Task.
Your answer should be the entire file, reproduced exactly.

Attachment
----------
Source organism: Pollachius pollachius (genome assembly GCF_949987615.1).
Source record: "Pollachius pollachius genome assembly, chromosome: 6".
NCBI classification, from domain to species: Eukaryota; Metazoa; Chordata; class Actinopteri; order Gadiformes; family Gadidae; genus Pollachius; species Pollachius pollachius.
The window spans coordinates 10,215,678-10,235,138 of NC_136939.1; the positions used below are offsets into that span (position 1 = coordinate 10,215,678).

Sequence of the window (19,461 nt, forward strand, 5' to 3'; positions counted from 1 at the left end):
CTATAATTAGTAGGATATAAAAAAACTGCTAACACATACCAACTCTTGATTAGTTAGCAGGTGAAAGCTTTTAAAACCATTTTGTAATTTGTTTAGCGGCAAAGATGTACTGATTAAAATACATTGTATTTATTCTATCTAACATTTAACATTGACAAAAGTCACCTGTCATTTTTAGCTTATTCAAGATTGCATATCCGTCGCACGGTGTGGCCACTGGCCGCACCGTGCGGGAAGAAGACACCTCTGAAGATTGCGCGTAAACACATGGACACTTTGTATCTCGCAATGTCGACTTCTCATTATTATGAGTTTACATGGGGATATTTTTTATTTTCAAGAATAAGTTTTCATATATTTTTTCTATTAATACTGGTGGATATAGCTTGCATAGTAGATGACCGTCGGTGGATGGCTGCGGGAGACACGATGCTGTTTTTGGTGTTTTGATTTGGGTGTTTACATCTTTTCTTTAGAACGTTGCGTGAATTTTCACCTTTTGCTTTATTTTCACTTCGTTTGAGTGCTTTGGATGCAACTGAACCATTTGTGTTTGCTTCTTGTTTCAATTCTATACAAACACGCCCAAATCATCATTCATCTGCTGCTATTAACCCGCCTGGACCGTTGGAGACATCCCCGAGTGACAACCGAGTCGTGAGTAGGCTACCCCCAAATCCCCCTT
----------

Source organism: Pollachius pollachius (genome assembly GCF_949987615.1).
Source record: "Pollachius pollachius genome assembly, chromosome: 6".
NCBI classification, from domain to species: Eukaryota; Metazoa; Chordata; class Actinopteri; order Gadiformes; family Gadidae; genus Pollachius; species Pollachius pollachius.
The window spans coordinates 10,215,678-10,235,138 of NC_136939.1; the positions used below are offsets into that span (position 1 = coordinate 10,215,678).

Sequence of the window (19,461 nt, forward strand, 5' to 3'; positions counted from 1 at the left end):
CTATAATTAGTAGGATATAAAAAAACTGCTAACACATACCAACTCTTGATTAGTTAGCAGGTGAAAGCTTTTAAAACCATTTTGTAATTTGTTTAGCGGCAAAGATGTACTGATTAAAATACATTGTATTTATTCTATCTAACATTTAACATTGACAAAAGTCACCTGTCATTTTTAGCTTATTCAAGATTGCATATCCGTCGCACGGTGTGGCCACTGGCCGCACCGTGCGGGAAGAAGACACCTCTGAAGATTGCGCGTAAACACATGGACACTTTGTATCTCGCAATGTCGACTTCTCATTATTATGAGTTTACATGGGGATATTTTTTATTTTCAAGAATAAGTTTTCATATATTTTTTCTATTAATACTGGTGGATATAGCTTGCATAGTAGATGACCGTCGGTGGATGGCTGCGGGAGACACGATGCTGTTTTTGGTGTTTTGATTTGGGTGTTTACATCTTTTCTTTAGAACGTTGCGTGAATTTTCACCTTTTGCTTTATTTTCACTTCGTTTGAGTGCTTTGGATGCAACTGAACCATTTGTGTTTGCTTCTTGTTTCAATTCTATACAAACACGCCCAAATCATCATTCATCTGCTGCTATTAACCCGCCTGGACCGTTGGAGACATCCCCGAGTGACAACCGAGTCGTGAGTAGGCTACCCCCAAATCCCCCTT